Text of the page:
Several Indian companies have begun discussions with their IT vendors and tax advisors to upgrade their systems to enable tracking of goods and analysis of tax and other cost implications once the goods and services tax (GST) regime comes into force.
Companies are mainly upgrading their enterprise resource planning (ERP) — a category of business-management software — so as to accommodate the complexities of calculating GST. ERP helps companies manage and monitor everything in the organisation, including supply chain, finance and even human resource functions. SAP and Oracle are the big players in the Indian ERP space.
Many companies will have to move from their current system, where every transaction is recorded separately, to an upgraded system where there is a correlation between every entry, according to industry executives.
“GST will mainly impact master data management, tax computation and business process localisation, among other things,” said Arun Subramanian, vice-president, Globalisation Services, SAP India. “Specific organisations will need to look into their versions of finance solutions and customer specific developments and plan accordingly.”
ERP systems are extensively used by goods manufacturers, especially for supply-chain management. For instance, many retailers use the ERP systems to check movement of goods from the warehouse to the retailer. So if a soap manufactured in Himachal Pradesh reaches a mall in New Delhi, the ERP records every stage of the movement, including the goods carrier’s passage through check points.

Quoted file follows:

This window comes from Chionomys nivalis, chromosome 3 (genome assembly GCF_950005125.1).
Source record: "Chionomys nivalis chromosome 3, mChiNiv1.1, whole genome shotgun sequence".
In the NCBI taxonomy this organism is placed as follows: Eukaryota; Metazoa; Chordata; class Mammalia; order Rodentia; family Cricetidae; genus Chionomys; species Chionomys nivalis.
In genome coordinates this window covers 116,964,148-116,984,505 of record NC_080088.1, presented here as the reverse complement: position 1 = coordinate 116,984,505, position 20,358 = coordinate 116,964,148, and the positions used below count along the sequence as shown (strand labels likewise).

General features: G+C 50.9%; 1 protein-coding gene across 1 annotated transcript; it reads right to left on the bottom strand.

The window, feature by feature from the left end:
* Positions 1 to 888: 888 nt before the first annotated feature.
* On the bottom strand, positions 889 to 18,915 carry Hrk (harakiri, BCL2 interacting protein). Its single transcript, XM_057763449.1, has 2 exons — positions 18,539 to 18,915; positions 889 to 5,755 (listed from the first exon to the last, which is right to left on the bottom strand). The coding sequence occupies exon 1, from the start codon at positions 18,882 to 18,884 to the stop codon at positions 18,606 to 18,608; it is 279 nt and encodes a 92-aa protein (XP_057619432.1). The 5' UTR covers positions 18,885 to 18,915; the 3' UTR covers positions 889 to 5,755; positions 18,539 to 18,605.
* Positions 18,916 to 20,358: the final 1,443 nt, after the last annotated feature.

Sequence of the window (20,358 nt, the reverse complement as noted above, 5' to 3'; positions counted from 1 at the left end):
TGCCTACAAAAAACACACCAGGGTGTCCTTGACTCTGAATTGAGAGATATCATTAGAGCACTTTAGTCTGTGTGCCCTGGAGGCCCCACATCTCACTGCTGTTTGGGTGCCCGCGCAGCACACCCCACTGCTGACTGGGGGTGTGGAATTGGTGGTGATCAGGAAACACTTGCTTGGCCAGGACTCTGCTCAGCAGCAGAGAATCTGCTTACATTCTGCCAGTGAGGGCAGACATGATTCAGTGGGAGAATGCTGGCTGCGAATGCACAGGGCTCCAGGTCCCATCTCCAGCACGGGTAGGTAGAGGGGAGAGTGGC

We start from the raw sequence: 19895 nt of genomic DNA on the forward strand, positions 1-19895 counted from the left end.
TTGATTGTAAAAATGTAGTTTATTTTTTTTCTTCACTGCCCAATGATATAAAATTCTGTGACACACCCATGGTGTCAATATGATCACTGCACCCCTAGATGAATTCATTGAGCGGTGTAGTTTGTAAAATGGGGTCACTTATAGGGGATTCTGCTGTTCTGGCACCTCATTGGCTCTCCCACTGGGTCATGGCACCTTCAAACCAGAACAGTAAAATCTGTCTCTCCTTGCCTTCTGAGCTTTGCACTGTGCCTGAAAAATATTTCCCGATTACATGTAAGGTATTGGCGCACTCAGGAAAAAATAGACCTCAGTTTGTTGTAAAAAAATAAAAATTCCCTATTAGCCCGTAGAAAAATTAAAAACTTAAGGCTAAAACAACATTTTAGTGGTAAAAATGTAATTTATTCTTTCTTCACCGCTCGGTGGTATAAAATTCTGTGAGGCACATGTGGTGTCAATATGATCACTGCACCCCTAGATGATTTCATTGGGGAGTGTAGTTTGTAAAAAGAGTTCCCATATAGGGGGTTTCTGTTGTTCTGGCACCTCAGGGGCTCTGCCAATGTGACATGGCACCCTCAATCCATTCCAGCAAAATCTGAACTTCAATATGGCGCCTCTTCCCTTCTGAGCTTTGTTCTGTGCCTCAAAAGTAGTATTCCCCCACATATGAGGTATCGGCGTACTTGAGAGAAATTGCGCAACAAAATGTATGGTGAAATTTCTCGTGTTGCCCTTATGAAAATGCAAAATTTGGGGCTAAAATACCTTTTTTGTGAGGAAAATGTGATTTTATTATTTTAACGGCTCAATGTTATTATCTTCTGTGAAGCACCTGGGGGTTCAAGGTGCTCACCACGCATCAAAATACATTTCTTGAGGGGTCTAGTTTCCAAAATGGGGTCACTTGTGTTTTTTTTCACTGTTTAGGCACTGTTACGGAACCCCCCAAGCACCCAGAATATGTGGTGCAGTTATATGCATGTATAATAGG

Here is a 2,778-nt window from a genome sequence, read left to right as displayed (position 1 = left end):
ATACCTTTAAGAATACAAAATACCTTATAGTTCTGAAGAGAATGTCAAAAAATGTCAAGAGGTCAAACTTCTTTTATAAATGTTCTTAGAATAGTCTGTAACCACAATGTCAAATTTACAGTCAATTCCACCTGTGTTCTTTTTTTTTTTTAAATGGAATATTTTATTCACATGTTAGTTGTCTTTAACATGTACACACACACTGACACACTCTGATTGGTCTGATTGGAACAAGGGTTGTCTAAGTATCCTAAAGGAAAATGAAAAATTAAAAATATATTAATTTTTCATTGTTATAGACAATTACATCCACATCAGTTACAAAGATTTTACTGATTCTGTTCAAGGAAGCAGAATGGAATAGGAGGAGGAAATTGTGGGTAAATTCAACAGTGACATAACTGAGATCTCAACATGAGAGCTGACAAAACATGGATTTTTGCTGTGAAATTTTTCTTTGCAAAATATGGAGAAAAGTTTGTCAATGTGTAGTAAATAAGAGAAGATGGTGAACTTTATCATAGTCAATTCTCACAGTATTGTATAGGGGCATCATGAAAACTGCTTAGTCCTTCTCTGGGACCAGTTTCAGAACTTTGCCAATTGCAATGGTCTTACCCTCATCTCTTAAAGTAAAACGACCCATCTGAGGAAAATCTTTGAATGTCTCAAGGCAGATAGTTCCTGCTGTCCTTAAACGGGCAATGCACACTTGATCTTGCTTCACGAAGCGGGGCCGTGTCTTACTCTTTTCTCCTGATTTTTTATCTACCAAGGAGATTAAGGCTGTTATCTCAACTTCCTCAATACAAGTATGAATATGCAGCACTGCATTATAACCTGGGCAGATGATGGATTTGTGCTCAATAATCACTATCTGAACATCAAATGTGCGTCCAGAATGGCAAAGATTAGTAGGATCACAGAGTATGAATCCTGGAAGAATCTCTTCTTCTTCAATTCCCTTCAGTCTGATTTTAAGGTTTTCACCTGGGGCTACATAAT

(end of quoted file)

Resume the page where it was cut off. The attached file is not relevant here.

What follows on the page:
Under the current system, every state is treated differently, while GST aims to make India as a common market place. While most companies acknowledge the need for new IT systems, many are just waiting for the final tax rate. “We have not made changes to ERP systems as yet. Announcement of the tax rate is one of the crucial elements of how the ERP will be affected,” said Harsh Goenka, chairman of RPG Enterprises.
“It is a gradual process and the changes in ERP will need to factor various other parameters, including procurement, warehousing and impact on vendors and customers, among others. We are studying the overall impact and that will help restructure the ERP accordingly.”
Experts say companies have been looking at changing their ERP versions mainly around making tax modules GST-compliant. Industry trackers say many companies are getting ready on all fronts, and not just IT. Implementing the new IT systems could take anywhere between 12-14 months.
“GST rollout is one of the biggest tax reforms for India. Timely GST preparedness is a key to smooth transition for industry, and we have a huge and experienced talent pool that is fully geared for this,” said Pratik Jain, leader — indirect tax, PwC India.
Experts said it won’t be an easy job for IT vendors since one size does not fit all. IT processes for every company would have to be customised. Many companies are now working with SAP and Oracle and also with experts at tax consultancies.